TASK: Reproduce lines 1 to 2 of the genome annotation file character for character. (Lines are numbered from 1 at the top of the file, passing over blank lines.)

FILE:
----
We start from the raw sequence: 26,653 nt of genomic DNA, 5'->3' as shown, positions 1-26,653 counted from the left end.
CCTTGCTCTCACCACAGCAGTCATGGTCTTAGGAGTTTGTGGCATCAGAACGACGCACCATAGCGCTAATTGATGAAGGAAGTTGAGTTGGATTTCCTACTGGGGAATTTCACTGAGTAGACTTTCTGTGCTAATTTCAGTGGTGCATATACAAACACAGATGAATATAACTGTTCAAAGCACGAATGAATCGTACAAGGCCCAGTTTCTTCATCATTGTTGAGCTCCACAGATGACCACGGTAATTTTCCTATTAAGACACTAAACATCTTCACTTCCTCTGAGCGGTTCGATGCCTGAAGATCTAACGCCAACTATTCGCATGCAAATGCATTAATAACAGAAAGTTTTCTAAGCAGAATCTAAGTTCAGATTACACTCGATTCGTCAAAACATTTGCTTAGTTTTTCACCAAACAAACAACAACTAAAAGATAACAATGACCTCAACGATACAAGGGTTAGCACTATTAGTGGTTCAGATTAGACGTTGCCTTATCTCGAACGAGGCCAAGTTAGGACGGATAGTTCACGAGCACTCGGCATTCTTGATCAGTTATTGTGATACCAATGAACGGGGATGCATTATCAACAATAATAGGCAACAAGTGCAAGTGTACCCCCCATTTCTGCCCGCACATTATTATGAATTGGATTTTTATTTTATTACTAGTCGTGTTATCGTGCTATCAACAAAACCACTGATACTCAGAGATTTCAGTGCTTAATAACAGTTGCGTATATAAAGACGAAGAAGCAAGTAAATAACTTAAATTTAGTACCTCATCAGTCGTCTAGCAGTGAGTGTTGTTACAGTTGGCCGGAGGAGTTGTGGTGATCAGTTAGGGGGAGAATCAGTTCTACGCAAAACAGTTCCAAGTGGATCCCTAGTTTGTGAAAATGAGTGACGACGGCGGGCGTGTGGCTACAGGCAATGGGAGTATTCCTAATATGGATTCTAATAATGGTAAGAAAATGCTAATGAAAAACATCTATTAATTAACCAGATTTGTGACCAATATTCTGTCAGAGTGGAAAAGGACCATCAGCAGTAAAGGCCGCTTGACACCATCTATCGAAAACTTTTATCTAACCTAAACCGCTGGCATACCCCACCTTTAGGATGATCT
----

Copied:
We start from the raw sequence: 26,653 nt of genomic DNA, 5'->3' as shown, positions 1-26,653 counted from the left end.
CCTTGCTCTCACCACAGCAGTCATGGTCTTAGGAGTTTGTGGCATCAGAACGACGCACCATAGCGCTAATTGATGAAGGAAGTTGAGTTGGATTTCCTACTGGGGAATTTCACTGAGTAGACTTTCTGTGCTAATTTCAGTGGTGCATATACAAACACAGATGAATATAACTGTTCAAAGCACGAATGAATCGTACAAGGCCCAGTTTCTTCATCATTGTTGAGCTCCACAGATGACCACGGTAATTTTCCTATTAAGACACTAAACATCTTCACTTCCTCTGAGCGGTTCGATGCCTGAAGATCTAACGCCAACTATTCGCATGCAAATGCATTAATAACAGAAAGTTTTCTAAGCAGAATCTAAGTTCAGATTACACTCGATTCGTCAAAACATTTGCTTAGTTTTTCACCAAACAAACAACAACTAAAAGATAACAATGACCTCAACGATACAAGGGTTAGCACTATTAGTGGTTCAGATTAGACGTTGCCTTATCTCGAACGAGGCCAAGTTAGGACGGATAGTTCACGAGCACTCGGCATTCTTGATCAGTTATTGTGATACCAATGAACGGGGATGCATTATCAACAATAATAGGCAACAAGTGCAAGTGTACCCCCCATTTCTGCCCGCACATTATTATGAATTGGATTTTTATTTTATTACTAGTCGTGTTATCGTGCTATCAACAAAACCACTGATACTCAGAGATTTCAGTGCTTAATAACAGTTGCGTATATAAAGACGAAGAAGCAAGTAAATAACTTAAATTTAGTACCTCATCAGTCGTCTAGCAGTGAGTGTTGTTACAGTTGGCCGGAGGAGTTGTGGTGATCAGTTAGGGGGAGAATCAGTTCTACGCAAAACAGTTCCAAGTGGATCCCTAGTTTGTGAAAATGAGTGACGACGGCGGGCGTGTGGCTACAGGCAATGGGAGTATTCCTAATATGGATTCTAATAATGGTAAGAAAATGCTAATGAAAAACATCTATTAATTAACCAGATTTGTGACCAATATTCTGTCAGAGTGGAAAAGGACCATCAGCAGTAAAGGCCGCTTGACACCATCTATCGAAAACTTTTATCTAACCTAAACCGCTGGCATACCCCACCTTTAGGATGATCT